Peanut butter. Mac 'n' Cheese. James Taylor. Three names by which comfort goes, although Freud would no doubt raise a wormy finger from the grave to contest that breasts belong in there somewhere. Comfort goes a long way in this world where a man or woman can't keep a cell phone signal long enough to complete a half-coherent thought (which was hard enough to come up with-what with our heads tilt-a-wheeling from all the bioengineered café whatevers we're sucking down in cups that used to be called "buckets.")
Now we got the bastardized futuristic offspring of Alexander Graham Bell making things even harder. Nationwide network our ass.
Comfort is especially hard to come by in San Diego. Housing in "America's Finest City" is as affordable as the rocks J.Lo sports on her itchy wedding finger every time another flyboy millionaire gets sucked in by the pheremonal tractor beam emanating from her asscrack.
What makes comfort even more of a tease in this city is that we face the illusion of it on a daily basis. I'm talking about our biggest cultural asset-the weather-which we like to bring up whenever our homeowners-association cousin in Tucson asks, "Why the hell don't you live somewhere you can buy yourself a piece of land? You wanna leave your offspring nothing but an unused fondue set and a 6'4" thruster? Huh? Huh?!"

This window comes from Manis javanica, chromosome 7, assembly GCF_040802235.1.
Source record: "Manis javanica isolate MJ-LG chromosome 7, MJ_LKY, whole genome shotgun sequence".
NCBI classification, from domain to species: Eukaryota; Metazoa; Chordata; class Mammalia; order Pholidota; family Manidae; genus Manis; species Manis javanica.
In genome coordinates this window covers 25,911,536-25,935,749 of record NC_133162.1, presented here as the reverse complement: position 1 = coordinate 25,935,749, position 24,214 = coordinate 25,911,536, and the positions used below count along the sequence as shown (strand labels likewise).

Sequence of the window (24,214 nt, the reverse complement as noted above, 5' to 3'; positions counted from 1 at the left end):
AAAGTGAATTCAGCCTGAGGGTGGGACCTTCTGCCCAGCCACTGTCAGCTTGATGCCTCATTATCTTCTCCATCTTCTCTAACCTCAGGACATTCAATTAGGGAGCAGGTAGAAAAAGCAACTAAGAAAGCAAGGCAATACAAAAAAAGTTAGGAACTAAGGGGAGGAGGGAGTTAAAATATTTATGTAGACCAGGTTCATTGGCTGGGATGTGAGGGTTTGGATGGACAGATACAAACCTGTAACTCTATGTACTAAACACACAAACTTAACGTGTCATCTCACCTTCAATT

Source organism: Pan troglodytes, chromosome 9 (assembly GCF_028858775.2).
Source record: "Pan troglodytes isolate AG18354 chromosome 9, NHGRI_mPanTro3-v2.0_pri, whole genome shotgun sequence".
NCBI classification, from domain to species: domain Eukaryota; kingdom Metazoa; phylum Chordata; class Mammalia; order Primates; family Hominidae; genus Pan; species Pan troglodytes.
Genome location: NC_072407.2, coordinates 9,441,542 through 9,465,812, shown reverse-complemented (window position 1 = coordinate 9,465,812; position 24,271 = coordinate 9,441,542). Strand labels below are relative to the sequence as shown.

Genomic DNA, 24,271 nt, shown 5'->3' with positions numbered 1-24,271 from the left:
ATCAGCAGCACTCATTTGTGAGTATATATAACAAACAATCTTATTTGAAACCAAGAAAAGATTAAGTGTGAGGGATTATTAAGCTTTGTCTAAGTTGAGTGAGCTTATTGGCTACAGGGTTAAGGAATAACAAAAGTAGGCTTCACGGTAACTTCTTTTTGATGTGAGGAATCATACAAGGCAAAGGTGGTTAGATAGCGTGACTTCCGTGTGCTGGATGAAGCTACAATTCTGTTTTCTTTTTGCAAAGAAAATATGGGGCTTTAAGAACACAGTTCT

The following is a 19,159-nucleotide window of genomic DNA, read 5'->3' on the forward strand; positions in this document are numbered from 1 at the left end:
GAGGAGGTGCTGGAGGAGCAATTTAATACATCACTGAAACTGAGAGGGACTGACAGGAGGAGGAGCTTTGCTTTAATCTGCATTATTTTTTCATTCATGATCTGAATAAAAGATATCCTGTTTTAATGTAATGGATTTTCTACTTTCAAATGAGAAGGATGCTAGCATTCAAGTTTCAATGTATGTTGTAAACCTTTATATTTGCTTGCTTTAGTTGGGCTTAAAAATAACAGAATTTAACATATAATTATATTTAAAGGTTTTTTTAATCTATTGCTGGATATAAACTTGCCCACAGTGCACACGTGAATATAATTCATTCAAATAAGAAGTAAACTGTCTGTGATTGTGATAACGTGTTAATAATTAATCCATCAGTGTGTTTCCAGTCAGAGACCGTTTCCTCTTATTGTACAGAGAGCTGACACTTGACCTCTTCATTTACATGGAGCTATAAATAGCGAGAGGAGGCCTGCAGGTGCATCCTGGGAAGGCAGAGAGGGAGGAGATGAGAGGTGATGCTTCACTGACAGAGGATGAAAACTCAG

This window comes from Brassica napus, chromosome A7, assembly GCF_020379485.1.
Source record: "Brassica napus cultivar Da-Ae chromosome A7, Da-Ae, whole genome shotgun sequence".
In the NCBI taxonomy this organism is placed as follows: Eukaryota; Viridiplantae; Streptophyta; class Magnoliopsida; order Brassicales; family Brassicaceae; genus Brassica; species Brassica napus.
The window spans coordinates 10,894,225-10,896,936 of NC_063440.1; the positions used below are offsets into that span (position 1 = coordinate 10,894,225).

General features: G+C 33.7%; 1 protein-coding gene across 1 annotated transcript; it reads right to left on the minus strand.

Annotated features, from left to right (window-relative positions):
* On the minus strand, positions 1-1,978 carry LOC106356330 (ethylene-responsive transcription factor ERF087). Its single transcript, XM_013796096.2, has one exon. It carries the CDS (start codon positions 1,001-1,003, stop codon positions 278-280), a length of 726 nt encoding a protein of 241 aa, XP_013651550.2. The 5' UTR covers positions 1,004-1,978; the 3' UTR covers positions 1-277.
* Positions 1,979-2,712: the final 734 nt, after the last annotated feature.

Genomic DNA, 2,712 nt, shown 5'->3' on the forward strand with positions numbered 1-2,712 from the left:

We just ask to compare tan lines.
After all, why do you think San Diego was the place Jack Johnson sold so many copies of Brushfire Fairytales? It wasn't because every CD came with a free gas card. It wasn't because Bubbletoes broke the code that Sonic Youth had been toiling away at all these years, that he finally located the cosmic membrane that separates pop music and true Art.
It was because he sounded like a big, creamy jar of Jiffy. He sounded like Mac 'n' Cheese with two packets of that powdery orange stuff. He sounded like a breast.
And in San Diego we appreciate such things. We treat our goddamn Mac "n Cheese with respect. And we like bands like Remedy Motel, five dudes who figure the wheel's just fine at this point in orbital history. Why reinvent it when you can just borrow the tires built by the Musical Michelin Men of the past-in this case, Don Henley and Gram Parsons?
Save the art rock for the English grads whose blood exits their bodies at the thought of smiling people singing along to their songs.
Make no mistake, though-we San Diegans don't accept low-class snugglejobs. We won't settle for the always-on-sale Albertsons brand of peanut butter where the chunks are more like decayed molars in a 19.6-ounce jar of pasty extract that looks a hell of a lot like diarrhea, and doesn't taste much different.
We like the gourmet crap-and we're willing to hunt for it.
Our comfort music's gotta sound original, no matter how much is borrowed from the past. It's gotta sound like real music played by real musicians whose other job isn't playing KC and the Sunshine Band cover tunes down at the nearest lonely-housewife pickup joint.
And by the sounds of their first two albums, Remedy Motel is the good sort of comfort-the sort you'd find at a farmer's market, or that the nice old lady with Alzheimer's bakes for you from scratch because she thinks you're her grandchild.
It ain't the sort that puts "comfort" on the label at the advice of the marketing department. Remedy Motel's the real deal-the rootsy, harmony-happy counterpart of tasty smear, tangy noodles and whatever the hell Freud was talking about.
Remedy Motel plays at Blind Melons, 8 p.m. on June 3. 858-483-7844.